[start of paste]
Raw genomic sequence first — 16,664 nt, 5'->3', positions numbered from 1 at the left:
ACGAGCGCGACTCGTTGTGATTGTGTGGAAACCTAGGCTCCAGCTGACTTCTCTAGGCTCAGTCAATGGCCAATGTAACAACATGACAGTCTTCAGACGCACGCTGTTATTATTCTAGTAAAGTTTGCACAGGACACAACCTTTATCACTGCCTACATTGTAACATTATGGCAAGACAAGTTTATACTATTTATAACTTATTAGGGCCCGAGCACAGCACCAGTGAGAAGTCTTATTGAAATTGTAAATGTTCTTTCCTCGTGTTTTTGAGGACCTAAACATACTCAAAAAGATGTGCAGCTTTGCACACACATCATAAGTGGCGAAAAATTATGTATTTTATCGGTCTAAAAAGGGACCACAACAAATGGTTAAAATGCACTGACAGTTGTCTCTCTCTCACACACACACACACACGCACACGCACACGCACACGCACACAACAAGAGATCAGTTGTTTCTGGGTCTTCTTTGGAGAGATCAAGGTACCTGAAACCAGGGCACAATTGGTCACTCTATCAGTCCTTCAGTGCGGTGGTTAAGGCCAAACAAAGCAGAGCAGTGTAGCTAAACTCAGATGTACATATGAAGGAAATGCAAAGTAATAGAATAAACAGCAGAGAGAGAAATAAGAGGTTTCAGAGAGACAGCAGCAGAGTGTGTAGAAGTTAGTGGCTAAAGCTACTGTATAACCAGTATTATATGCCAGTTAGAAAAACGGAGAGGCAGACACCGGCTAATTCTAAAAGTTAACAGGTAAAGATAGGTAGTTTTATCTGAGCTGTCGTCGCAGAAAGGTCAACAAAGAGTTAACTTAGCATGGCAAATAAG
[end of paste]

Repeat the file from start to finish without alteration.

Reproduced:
Raw genomic sequence first — 16,664 nt, 5'->3', positions numbered from 1 at the left:
ACGAGCGCGACTCGTTGTGATTGTGTGGAAACCTAGGCTCCAGCTGACTTCTCTAGGCTCAGTCAATGGCCAATGTAACAACATGACAGTCTTCAGACGCACGCTGTTATTATTCTAGTAAAGTTTGCACAGGACACAACCTTTATCACTGCCTACATTGTAACATTATGGCAAGACAAGTTTATACTATTTATAACTTATTAGGGCCCGAGCACAGCACCAGTGAGAAGTCTTATTGAAATTGTAAATGTTCTTTCCTCGTGTTTTTGAGGACCTAAACATACTCAAAAAGATGTGCAGCTTTGCACACACATCATAAGTGGCGAAAAATTATGTATTTTATCGGTCTAAAAAGGGACCACAACAAATGGTTAAAATGCACTGACAGTTGTCTCTCTCTCACACACACACACACACGCACACGCACACGCACACGCACACAACAAGAGATCAGTTGTTTCTGGGTCTTCTTTGGAGAGATCAAGGTACCTGAAACCAGGGCACAATTGGTCACTCTATCAGTCCTTCAGTGCGGTGGTTAAGGCCAAACAAAGCAGAGCAGTGTAGCTAAACTCAGATGTACATATGAAGGAAATGCAAAGTAATAGAATAAACAGCAGAGAGAGAAATAAGAGGTTTCAGAGAGACAGCAGCAGAGTGTGTAGAAGTTAGTGGCTAAAGCTACTGTATAACCAGTATTATATGCCAGTTAGAAAAACGGAGAGGCAGACACCGGCTAATTCTAAAAGTTAACAGGTAAAGATAGGTAGTTTTATCTGAGCTGTCGTCGCAGAAAGGTCAACAAAGAGTTAACTTAGCATGGCAAATAAG